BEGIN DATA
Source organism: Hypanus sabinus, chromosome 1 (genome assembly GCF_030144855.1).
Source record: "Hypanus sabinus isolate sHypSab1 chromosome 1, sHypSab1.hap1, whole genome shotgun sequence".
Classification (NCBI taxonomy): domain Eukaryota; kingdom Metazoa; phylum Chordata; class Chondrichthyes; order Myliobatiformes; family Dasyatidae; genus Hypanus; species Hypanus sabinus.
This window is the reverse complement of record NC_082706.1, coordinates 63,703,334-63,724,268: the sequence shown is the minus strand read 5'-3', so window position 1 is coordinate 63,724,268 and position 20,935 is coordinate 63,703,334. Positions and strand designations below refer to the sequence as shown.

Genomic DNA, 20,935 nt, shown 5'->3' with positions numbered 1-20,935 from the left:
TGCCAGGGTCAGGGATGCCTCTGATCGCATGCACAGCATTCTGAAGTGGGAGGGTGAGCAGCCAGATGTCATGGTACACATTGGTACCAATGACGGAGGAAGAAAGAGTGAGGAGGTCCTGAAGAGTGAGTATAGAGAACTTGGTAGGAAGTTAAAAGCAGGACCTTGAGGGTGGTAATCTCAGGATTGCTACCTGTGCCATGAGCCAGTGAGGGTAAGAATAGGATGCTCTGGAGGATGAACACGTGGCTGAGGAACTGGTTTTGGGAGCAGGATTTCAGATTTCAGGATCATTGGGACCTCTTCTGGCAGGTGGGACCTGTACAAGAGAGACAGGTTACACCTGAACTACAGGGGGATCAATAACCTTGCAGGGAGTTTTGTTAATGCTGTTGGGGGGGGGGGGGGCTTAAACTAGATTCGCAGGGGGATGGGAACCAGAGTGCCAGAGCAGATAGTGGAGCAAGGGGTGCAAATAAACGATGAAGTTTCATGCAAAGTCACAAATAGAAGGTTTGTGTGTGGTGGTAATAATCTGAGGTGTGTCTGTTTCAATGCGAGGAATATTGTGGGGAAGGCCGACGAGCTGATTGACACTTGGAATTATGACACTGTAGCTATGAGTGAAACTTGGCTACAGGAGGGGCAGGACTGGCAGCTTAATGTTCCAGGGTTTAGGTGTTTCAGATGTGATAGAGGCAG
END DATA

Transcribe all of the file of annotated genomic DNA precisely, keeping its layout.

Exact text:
Source organism: Hypanus sabinus, chromosome 1 (genome assembly GCF_030144855.1).
Source record: "Hypanus sabinus isolate sHypSab1 chromosome 1, sHypSab1.hap1, whole genome shotgun sequence".
Classification (NCBI taxonomy): domain Eukaryota; kingdom Metazoa; phylum Chordata; class Chondrichthyes; order Myliobatiformes; family Dasyatidae; genus Hypanus; species Hypanus sabinus.
This window is the reverse complement of record NC_082706.1, coordinates 63,703,334-63,724,268: the sequence shown is the minus strand read 5'-3', so window position 1 is coordinate 63,724,268 and position 20,935 is coordinate 63,703,334. Positions and strand designations below refer to the sequence as shown.

Genomic DNA, 20,935 nt, shown 5'->3' with positions numbered 1-20,935 from the left:
TGCCAGGGTCAGGGATGCCTCTGATCGCATGCACAGCATTCTGAAGTGGGAGGGTGAGCAGCCAGATGTCATGGTACACATTGGTACCAATGACGGAGGAAGAAAGAGTGAGGAGGTCCTGAAGAGTGAGTATAGAGAACTTGGTAGGAAGTTAAAAGCAGGACCTTGAGGGTGGTAATCTCAGGATTGCTACCTGTGCCATGAGCCAGTGAGGGTAAGAATAGGATGCTCTGGAGGATGAACACGTGGCTGAGGAACTGGTTTTGGGAGCAGGATTTCAGATTTCAGGATCATTGGGACCTCTTCTGGCAGGTGGGACCTGTACAAGAGAGACAGGTTACACCTGAACTACAGGGGGATCAATAACCTTGCAGGGAGTTTTGTTAATGCTGTTGGGGGGGGGGGGGGCTTAAACTAGATTCGCAGGGGGATGGGAACCAGAGTGCCAGAGCAGATAGTGGAGCAAGGGGTGCAAATAAACGATGAAGTTTCATGCAAAGTCACAAATAGAAGGTTTGTGTGTGGTGGTAATAATCTGAGGTGTGTCTGTTTCAATGCGAGGAATATTGTGGGGAAGGCCGACGAGCTGATTGACACTTGGAATTATGACACTGTAGCTATGAGTGAAACTTGGCTACAGGAGGGGCAGGACTGGCAGCTTAATGTTCCAGGGTTTAGGTGTTTCAGATGTGATAGAGGCAG